– Of all the wines made by Viña Tondonia, do you have one that is your very favourite?
Our father taught us the meaning of the expression “the best is the enemy of the good” so I don’t like to compare. But he also taught us to value the finesse of the Viña Tondonia estate for its results. That is why we make rosé, white and red Viña Tondonia Reservas and Grandes Reservas. Each one is for a moment but in this House we would never dare to celebrate without this range.
– Beyond wine, what are María José López de Heredia’s secret and not so secret passions or hobbies?
There’s nothing unusual about me. My great passion and also my great frustration is reading because I would like to spend more time with it. And, although those who know me may not believe it, since everyone thinks I am a very social being, I also deeply need solitude and silence.
– Viña Tondonia is a name that, as well as excellence and quality, implies respect. Do you think this could deter younger generations from coming to try your wines? How do you think we should promote wine culture among the new generations?
Good question. Being young doesn’t mean you don’t have the capacity to admire and respect. Feeling admiration and respect for something says a lot about those who feel it and not the other way around. Respect and admiration are not automatic, rather they are the result of knowledge and you cannot love what you do not know. I don’t believe that young people should be treated as ignorant. They will have less life experience but today, unfortunately, young people are treated the same as everyone else: as consumers and nothing more. For young people to drink, they have to be taught and that knowledge comes from your environment. You have to dedicate time to the new generations. Educating someone about something is a task that never ends. Having visitors come to the winery has been renamed “Wine tourism”. For me this is “Eno-education” or “Eno-culture”.
– As a sparkling wine lover, have you considered trying to make one or have you thought about the possibility of making wines in another wine region?
I love anything with bubbles, like beer and sparkling water, but no, I haven’t. I like to stick to what I know and I prefer to do one thing well. I don’t get tired when I like something. I don’t understand why people get bored of always doing the same thing when we know that every genius got to where they were because they worked hard at what they did and so they were able to do it well. Perhaps in my next life I would like to be born in Jerez… but at the moment we have great-grandfather’s unfinished project, so there is a lot of work to do just here in Rioja.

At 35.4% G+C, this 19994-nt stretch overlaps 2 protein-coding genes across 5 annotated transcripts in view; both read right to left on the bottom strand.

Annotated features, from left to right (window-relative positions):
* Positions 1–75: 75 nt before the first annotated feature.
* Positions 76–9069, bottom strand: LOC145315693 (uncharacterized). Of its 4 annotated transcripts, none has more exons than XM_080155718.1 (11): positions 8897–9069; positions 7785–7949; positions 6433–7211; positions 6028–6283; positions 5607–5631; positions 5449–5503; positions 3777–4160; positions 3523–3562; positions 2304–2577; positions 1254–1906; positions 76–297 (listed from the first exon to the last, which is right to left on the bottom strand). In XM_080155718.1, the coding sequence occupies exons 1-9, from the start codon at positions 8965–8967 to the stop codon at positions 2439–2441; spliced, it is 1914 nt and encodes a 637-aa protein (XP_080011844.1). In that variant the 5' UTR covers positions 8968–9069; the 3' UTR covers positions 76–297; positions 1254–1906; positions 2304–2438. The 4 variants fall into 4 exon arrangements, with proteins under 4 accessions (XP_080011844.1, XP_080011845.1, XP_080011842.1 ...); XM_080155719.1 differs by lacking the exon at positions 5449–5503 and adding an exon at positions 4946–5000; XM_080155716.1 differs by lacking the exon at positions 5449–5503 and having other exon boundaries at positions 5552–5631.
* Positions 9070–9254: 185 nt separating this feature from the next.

– We have asked you about your ancestors and the inspiration they passed onto you, but now we would like you to tell us about how you see the future generational change at Viña Tondonia? In what way do you think you have been able to influence them? How would you describe these almost 150 years of the winery’s history and how do you envision its near future?
In the fifth generation there are 3 girls who are now 15, 12 and 9 years old. So it is too early to talk about handover, unfortunately, because are we already keen for them to help us. I always told our father that he should have had 10 children, because we have a lot of work. Contrary to what it might seem given the complicated and sad times we are living in and what is happening to the planet and perhaps the universe with climate change and all the worries that brings, I am not pessimistic. Human beings have always found a way to improve themselves and I have not lost hope or confidence that they will. I don’t want to influence but I hope for a future where those who come after us really seek happiness and try, in whatever they do, to do it well, professionally and passionately, with joy and generosity and thinking of others. If so, I have no doubt that Viña Tondonia will survive. And if God gives me health for many years and I can help in some way, they will have my experience and support.
– No one can deny that a good wine comes from an excellent raw material, however, you have also said that “Good people make better wines.” What do you think a great wine should be like?
It sounds a bit naive and simple to put it like that. You can have a very good person, but if they have bad grapes, they will never make a good wine. A good wine has to have an area, a climate, a land and a grape variety suitable for that land and that climate, and people with a real dream, with experience and desire, with knowledge and study, with hard work and with respect for nature that means you are always learning from it. Also you need to honestly recognise when things have not gone well and be willing to make sacrifices. To bring a good product to market, you have to reject anything that doesn’t cut it. And that involves sacrificing money and being selective. Without all this, wine might be wine but it will never be a great wine. And finally, a good wine has to have a good customer; discerning people who know how to appreciate, judge and value it.
– And finally, we would like to know the most recent wine that has impressed you and why?
I am excited by the Manzanilla that I have every day as an aperitif. I am more about the simple, everyday pleasures than something more memorable. However, on reflection, one of the wines that has excited me lately and that I wasn’t familiar with before, is an Italian wine called Travaglini Gattinara Riserva 2013. Fine, elegant and fresh, with nerve and personality. Really great.